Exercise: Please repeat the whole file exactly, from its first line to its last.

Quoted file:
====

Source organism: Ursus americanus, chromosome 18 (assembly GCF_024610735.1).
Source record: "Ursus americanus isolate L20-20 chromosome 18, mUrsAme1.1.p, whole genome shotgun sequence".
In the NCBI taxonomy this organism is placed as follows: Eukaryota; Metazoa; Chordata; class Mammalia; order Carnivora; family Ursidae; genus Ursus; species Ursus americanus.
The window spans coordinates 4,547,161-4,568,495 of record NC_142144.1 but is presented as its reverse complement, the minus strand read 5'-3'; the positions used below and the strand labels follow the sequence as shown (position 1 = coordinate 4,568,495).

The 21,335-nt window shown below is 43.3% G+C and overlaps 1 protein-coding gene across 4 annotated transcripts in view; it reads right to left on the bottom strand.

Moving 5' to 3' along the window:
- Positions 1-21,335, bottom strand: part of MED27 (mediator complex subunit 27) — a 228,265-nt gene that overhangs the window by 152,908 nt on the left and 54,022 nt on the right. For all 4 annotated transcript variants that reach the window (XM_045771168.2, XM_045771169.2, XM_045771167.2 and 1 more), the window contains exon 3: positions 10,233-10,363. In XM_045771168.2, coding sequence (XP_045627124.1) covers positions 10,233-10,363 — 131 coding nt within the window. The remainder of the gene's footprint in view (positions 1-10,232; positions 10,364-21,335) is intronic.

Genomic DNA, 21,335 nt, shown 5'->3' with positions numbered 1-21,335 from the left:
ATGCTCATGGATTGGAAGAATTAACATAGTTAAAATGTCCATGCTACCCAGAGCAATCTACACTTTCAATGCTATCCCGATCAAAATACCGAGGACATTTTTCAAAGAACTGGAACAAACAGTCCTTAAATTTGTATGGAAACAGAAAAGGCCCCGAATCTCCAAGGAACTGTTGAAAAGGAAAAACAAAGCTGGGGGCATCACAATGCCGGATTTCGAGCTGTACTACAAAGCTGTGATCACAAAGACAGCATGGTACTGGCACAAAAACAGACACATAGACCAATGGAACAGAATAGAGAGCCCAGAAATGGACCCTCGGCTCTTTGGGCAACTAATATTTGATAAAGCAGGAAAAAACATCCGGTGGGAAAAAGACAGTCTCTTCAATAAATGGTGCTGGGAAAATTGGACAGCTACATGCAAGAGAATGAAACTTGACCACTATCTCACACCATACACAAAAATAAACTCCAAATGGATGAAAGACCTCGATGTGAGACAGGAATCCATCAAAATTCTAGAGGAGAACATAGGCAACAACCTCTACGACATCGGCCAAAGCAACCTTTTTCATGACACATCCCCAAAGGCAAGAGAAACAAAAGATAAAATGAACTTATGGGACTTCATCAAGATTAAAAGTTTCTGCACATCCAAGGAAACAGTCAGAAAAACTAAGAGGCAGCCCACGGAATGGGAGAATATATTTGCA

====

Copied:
Source organism: Ursus americanus, chromosome 18 (assembly GCF_024610735.1).
Source record: "Ursus americanus isolate L20-20 chromosome 18, mUrsAme1.1.p, whole genome shotgun sequence".
In the NCBI taxonomy this organism is placed as follows: Eukaryota; Metazoa; Chordata; class Mammalia; order Carnivora; family Ursidae; genus Ursus; species Ursus americanus.
The window spans coordinates 4,547,161-4,568,495 of record NC_142144.1 but is presented as its reverse complement, the minus strand read 5'-3'; the positions used below and the strand labels follow the sequence as shown (position 1 = coordinate 4,568,495).

The 21,335-nt window shown below is 43.3% G+C and overlaps 1 protein-coding gene across 4 annotated transcripts in view; it reads right to left on the bottom strand.

Moving 5' to 3' along the window:
- Positions 1-21,335, bottom strand: part of MED27 (mediator complex subunit 27) — a 228,265-nt gene that overhangs the window by 152,908 nt on the left and 54,022 nt on the right. For all 4 annotated transcript variants that reach the window (XM_045771168.2, XM_045771169.2, XM_045771167.2 and 1 more), the window contains exon 3: positions 10,233-10,363. In XM_045771168.2, coding sequence (XP_045627124.1) covers positions 10,233-10,363 — 131 coding nt within the window. The remainder of the gene's footprint in view (positions 1-10,232; positions 10,364-21,335) is intronic.

Genomic DNA, 21,335 nt, shown 5'->3' with positions numbered 1-21,335 from the left:
ATGCTCATGGATTGGAAGAATTAACATAGTTAAAATGTCCATGCTACCCAGAGCAATCTACACTTTCAATGCTATCCCGATCAAAATACCGAGGACATTTTTCAAAGAACTGGAACAAACAGTCCTTAAATTTGTATGGAAACAGAAAAGGCCCCGAATCTCCAAGGAACTGTTGAAAAGGAAAAACAAAGCTGGGGGCATCACAATGCCGGATTTCGAGCTGTACTACAAAGCTGTGATCACAAAGACAGCATGGTACTGGCACAAAAACAGACACATAGACCAATGGAACAGAATAGAGAGCCCAGAAATGGACCCTCGGCTCTTTGGGCAACTAATATTTGATAAAGCAGGAAAAAACATCCGGTGGGAAAAAGACAGTCTCTTCAATAAATGGTGCTGGGAAAATTGGACAGCTACATGCAAGAGAATGAAACTTGACCACTATCTCACACCATACACAAAAATAAACTCCAAATGGATGAAAGACCTCGATGTGAGACAGGAATCCATCAAAATTCTAGAGGAGAACATAGGCAACAACCTCTACGACATCGGCCAAAGCAACCTTTTTCATGACACATCCCCAAAGGCAAGAGAAACAAAAGATAAAATGAACTTATGGGACTTCATCAAGATTAAAAGTTTCTGCACATCCAAGGAAACAGTCAGAAAAACTAAGAGGCAGCCCACGGAATGGGAGAATATATTTGCA